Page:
Big Brown may be a mystery horse, but Tomcito is even more of an unknown, having made all his starts in Peru, a country not exactly known for producing quality horses in the United States. But then there has never been a horse who has won the Peruvian Derby at a mile and a half and another major stakes at a mile and a quarter, both times defeating 3-year-olds while still officially a 2-year-old. Tomcito has won four of his five starts in Peru by an average margin of almost 10 lengths, while being trained by Juan Suarez, the uncle of the colt’s trainer in America, Dante Zanelli.

It was Zanelli who had picked out the son of Street Cry for a mere $7,500 at the Keeneland September yearling sale for Peruvian businessmen Omar Mahchi and Esteban Ripamonti, Since being sent to Zanelli at Palm Meadows training center, Tomcito has turned in a series of sharp works for the Florida Derby, including a bullet five-furlong drill in :58 4/5 in his last work.

“The one thing that’s hard to measure is the level of competition he was facing in Peru,” Zanelli said. “They’ve had a number of good horses that have gone to Peru the last couple of years, many of them coming from Argentina. I think Tomcito has a lot of class and is very special and we feel confident going into Saturday’s race that he has the ability to prove he belongs here. Not only did he win sprints early on and defeat older horses in the classics, he did it with eye-catching performances, destroying his competition. In his only defeat (a second in the Peruvian 2,000 Guineas), it was a 14-horse field and he had a troubled trip. Now we have to see Saturday where he really stands.”

Zanelli has been buying horses for years, and feels gratified to have picked out a horse of this caliber for such a cheap price.

“I’ve been buying horses for low-budget owners and trying to find a special horse for them,” he said. “To have a horse of this magnitude is very satisfying; it’s everybody’s dream. This horse could be the people’s horse. Everybody’s been behind him, so hopefully this Saturday he can have a big showing. There are a lot of people at the sales who can’t afford to buy the six- and seven-figure horses, and they’re looking for a low-end horse, so it’s a dream come true. There’s nothing more satisfying than making a lot of people happy. Regardless of making yourself look good, it gives you hope than everybody can play this game at the same level.

“I try to find horses that I can market the best, and Tomcito had such a long stride. Yes, he was a little wide in front, and you can find some faults with him, but all in all he has very good balance and I felt he’d work out well for the kind of track he’d be experiencing in Peru.”

As for facing another exciting, but unknown colt like Big Brown, as well as other quality horses, Zanelli said, “He has the experience, and the way he’s been training I think he’ll be closer to the pace than he was in Peru. The way Big Brown moves on the track, and how powerful he was going by those two frontrunners in his last race, it makes you believe he can be anything. If he wins, people are going to compare him to Curlin, just like they compare Tomcito to Canonero. And it could be true. He could be like Canonero and Big Brown could be like Curlin. That’s what makes it exciting.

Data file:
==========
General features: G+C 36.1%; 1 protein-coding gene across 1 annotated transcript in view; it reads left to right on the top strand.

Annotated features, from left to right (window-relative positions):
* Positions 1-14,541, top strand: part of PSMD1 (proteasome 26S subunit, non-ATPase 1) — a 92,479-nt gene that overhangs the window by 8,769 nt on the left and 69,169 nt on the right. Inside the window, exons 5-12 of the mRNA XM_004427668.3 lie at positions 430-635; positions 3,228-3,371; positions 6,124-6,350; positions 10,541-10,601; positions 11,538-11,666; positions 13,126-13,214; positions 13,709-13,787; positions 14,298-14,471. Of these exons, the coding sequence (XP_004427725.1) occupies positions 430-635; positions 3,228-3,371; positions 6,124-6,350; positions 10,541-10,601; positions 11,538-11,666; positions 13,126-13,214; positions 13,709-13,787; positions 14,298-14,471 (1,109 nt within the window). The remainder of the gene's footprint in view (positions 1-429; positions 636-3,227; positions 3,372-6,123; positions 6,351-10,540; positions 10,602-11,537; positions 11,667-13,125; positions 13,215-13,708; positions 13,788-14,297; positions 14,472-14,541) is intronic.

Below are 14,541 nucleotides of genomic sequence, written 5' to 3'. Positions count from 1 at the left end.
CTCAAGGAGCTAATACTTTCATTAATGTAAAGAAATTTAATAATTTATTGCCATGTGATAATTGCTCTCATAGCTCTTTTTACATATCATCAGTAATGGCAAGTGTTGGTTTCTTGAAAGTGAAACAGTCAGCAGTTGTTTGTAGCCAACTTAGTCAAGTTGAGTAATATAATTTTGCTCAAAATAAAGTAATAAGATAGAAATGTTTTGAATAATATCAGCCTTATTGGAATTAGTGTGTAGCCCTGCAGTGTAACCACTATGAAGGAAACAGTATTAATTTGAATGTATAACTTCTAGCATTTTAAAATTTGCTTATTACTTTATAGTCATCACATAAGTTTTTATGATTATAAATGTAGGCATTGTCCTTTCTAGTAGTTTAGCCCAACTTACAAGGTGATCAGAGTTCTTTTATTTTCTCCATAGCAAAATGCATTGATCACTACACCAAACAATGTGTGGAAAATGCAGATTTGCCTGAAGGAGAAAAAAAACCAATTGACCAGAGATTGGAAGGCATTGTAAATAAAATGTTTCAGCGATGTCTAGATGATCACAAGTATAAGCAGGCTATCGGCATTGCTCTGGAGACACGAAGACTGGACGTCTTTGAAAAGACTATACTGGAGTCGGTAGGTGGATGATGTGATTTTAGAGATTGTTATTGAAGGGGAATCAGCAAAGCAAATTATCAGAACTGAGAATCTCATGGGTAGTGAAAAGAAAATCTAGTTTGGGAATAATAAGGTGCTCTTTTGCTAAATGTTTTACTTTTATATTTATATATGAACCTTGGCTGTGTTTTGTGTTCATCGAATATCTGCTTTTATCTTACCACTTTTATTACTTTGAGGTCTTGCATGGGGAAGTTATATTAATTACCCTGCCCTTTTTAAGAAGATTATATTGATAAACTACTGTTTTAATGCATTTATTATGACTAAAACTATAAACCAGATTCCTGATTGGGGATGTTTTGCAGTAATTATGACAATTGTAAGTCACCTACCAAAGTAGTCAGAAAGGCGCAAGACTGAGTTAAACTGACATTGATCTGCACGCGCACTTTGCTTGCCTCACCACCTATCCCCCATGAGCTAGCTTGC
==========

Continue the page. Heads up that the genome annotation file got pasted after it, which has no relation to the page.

“Then you have Nick’s (Zito) horse, Fierce Wind, who has the experience and has won his last three races. He’s definitely in my opinion the horse to beat. Big Brown is one of the horses to beat, but he still has to prove himself, the same way we have to prove ourselves.”

Zanelli said he could have picked an easier spot than the Florida Derby, but felt it was time to find out exactly what they had.

“We had considered either running in the Florida Derby or going to Dubai for the UAE Derby (UAE-II), with the Holy Bull (gr. III) and the Blue Grass Stakes (gr. I) as secondary targets,” Zanelli said. “It was just a matter of getting the horse ready. We needed to let him get used to things at Palm Meadows and get him going. Sometimes, it can take three to six months to get a horse used to a new environment and different weather. Looking it over, the horse has responded to everything we’ve asked him, and we gave him what we thought was reasonable time to get adjusted. My uncle came up from Peru a couple of times to look at the horse and make sure he was moving forward. We feel he’ll be ready for the Florida Derby.

 “We could have run a week earlier in the Lane’s End Stakes (gr. II), and that would have been a better scenario competition-wise, but we didn’t want to travel at a time when we’ve built him up to a level where he’s very comfortable and doing well. So we felt, let’s stay home and take it one step at a time. It’s a tough scenario going into a grade I in America. It’s not an easy thing to do and we understand that, but we feel we have a special horse. The only way to know for sure is to run him against these horses and see where we stand. We’re running to win, but all we’re looking for is to have him to run a race where we feel he can be a contender on the first Saturday in May.”